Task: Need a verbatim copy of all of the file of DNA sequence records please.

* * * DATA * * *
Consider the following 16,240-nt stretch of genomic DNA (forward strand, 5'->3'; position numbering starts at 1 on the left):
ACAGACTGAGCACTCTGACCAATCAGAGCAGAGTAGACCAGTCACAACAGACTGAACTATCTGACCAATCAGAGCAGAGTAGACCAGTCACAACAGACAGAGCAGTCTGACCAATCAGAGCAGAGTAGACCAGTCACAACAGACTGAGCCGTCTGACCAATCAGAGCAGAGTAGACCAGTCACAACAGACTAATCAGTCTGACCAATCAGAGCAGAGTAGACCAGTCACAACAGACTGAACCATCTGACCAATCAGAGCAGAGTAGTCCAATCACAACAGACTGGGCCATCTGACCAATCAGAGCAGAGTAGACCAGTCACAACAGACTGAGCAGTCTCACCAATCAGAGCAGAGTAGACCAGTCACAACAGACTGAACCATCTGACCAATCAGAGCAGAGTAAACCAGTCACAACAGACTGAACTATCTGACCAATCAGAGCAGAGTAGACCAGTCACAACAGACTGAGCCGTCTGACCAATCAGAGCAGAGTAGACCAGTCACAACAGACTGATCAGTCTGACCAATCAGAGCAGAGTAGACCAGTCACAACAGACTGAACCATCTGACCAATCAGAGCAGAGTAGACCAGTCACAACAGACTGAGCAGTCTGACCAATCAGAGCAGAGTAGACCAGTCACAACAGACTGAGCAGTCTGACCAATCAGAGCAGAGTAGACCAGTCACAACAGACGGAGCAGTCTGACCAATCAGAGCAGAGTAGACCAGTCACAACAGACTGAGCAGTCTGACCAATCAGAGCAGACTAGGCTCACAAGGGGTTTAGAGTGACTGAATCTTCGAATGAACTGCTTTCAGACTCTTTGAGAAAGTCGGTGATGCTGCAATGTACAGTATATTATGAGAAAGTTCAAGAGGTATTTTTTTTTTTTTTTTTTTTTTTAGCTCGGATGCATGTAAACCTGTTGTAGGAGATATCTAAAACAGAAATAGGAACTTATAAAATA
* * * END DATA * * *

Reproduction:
Consider the following 16,240-nt stretch of genomic DNA (forward strand, 5'->3'; position numbering starts at 1 on the left):
ACAGACTGAGCACTCTGACCAATCAGAGCAGAGTAGACCAGTCACAACAGACTGAACTATCTGACCAATCAGAGCAGAGTAGACCAGTCACAACAGACAGAGCAGTCTGACCAATCAGAGCAGAGTAGACCAGTCACAACAGACTGAGCCGTCTGACCAATCAGAGCAGAGTAGACCAGTCACAACAGACTAATCAGTCTGACCAATCAGAGCAGAGTAGACCAGTCACAACAGACTGAACCATCTGACCAATCAGAGCAGAGTAGTCCAATCACAACAGACTGGGCCATCTGACCAATCAGAGCAGAGTAGACCAGTCACAACAGACTGAGCAGTCTCACCAATCAGAGCAGAGTAGACCAGTCACAACAGACTGAACCATCTGACCAATCAGAGCAGAGTAAACCAGTCACAACAGACTGAACTATCTGACCAATCAGAGCAGAGTAGACCAGTCACAACAGACTGAGCCGTCTGACCAATCAGAGCAGAGTAGACCAGTCACAACAGACTGATCAGTCTGACCAATCAGAGCAGAGTAGACCAGTCACAACAGACTGAACCATCTGACCAATCAGAGCAGAGTAGACCAGTCACAACAGACTGAGCAGTCTGACCAATCAGAGCAGAGTAGACCAGTCACAACAGACTGAGCAGTCTGACCAATCAGAGCAGAGTAGACCAGTCACAACAGACGGAGCAGTCTGACCAATCAGAGCAGAGTAGACCAGTCACAACAGACTGAGCAGTCTGACCAATCAGAGCAGACTAGGCTCACAAGGGGTTTAGAGTGACTGAATCTTCGAATGAACTGCTTTCAGACTCTTTGAGAAAGTCGGTGATGCTGCAATGTACAGTATATTATGAGAAAGTTCAAGAGGTATTTTTTTTTTTTTTTTTTTTTTTAGCTCGGATGCATGTAAACCTGTTGTAGGAGATATCTAAAACAGAAATAGGAACTTATAAAATA